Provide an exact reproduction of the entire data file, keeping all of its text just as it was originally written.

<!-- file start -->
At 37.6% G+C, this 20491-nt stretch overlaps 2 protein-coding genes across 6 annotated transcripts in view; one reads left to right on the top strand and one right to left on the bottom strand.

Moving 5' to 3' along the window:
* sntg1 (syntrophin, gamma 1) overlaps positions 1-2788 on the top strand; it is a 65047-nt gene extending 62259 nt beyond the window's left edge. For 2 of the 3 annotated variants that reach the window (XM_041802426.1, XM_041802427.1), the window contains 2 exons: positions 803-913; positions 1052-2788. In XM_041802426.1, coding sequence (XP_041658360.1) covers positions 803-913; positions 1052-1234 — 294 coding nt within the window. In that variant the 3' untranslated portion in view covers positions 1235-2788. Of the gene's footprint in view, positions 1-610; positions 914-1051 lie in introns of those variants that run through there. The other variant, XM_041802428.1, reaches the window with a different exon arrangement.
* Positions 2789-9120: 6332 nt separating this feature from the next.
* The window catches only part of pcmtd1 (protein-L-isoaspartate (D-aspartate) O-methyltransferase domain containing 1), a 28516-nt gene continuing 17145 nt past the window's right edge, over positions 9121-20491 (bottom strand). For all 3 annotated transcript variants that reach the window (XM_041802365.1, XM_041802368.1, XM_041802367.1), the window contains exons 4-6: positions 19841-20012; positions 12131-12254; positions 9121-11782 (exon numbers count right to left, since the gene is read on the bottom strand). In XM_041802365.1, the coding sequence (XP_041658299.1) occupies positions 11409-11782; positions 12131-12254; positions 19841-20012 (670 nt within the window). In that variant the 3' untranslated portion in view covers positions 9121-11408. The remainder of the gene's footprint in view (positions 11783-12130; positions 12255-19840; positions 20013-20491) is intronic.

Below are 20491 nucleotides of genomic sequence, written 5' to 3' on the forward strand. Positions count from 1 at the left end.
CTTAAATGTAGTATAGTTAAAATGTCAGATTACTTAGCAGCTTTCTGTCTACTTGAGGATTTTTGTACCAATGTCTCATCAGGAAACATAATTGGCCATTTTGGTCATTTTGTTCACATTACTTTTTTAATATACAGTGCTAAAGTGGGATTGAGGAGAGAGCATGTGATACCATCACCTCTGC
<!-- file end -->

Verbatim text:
At 37.6% G+C, this 20491-nt stretch overlaps 2 protein-coding genes across 6 annotated transcripts in view; one reads left to right on the top strand and one right to left on the bottom strand.

Moving 5' to 3' along the window:
* sntg1 (syntrophin, gamma 1) overlaps positions 1-2788 on the top strand; it is a 65047-nt gene extending 62259 nt beyond the window's left edge. For 2 of the 3 annotated variants that reach the window (XM_041802426.1, XM_041802427.1), the window contains 2 exons: positions 803-913; positions 1052-2788. In XM_041802426.1, coding sequence (XP_041658360.1) covers positions 803-913; positions 1052-1234 — 294 coding nt within the window. In that variant the 3' untranslated portion in view covers positions 1235-2788. Of the gene's footprint in view, positions 1-610; positions 914-1051 lie in introns of those variants that run through there. The other variant, XM_041802428.1, reaches the window with a different exon arrangement.
* Positions 2789-9120: 6332 nt separating this feature from the next.
* The window catches only part of pcmtd1 (protein-L-isoaspartate (D-aspartate) O-methyltransferase domain containing 1), a 28516-nt gene continuing 17145 nt past the window's right edge, over positions 9121-20491 (bottom strand). For all 3 annotated transcript variants that reach the window (XM_041802365.1, XM_041802368.1, XM_041802367.1), the window contains exons 4-6: positions 19841-20012; positions 12131-12254; positions 9121-11782 (exon numbers count right to left, since the gene is read on the bottom strand). In XM_041802365.1, the coding sequence (XP_041658299.1) occupies positions 11409-11782; positions 12131-12254; positions 19841-20012 (670 nt within the window). In that variant the 3' untranslated portion in view covers positions 9121-11408. The remainder of the gene's footprint in view (positions 11783-12130; positions 12255-19840; positions 20013-20491) is intronic.

Below are 20491 nucleotides of genomic sequence, written 5' to 3' on the forward strand. Positions count from 1 at the left end.
CTTAAATGTAGTATAGTTAAAATGTCAGATTACTTAGCAGCTTTCTGTCTACTTGAGGATTTTTGTACCAATGTCTCATCAGGAAACATAATTGGCCATTTTGGTCATTTTGTTCACATTACTTTTTTAATATACAGTGCTAAAGTGGGATTGAGGAGAGAGCATGTGATACCATCACCTCTGC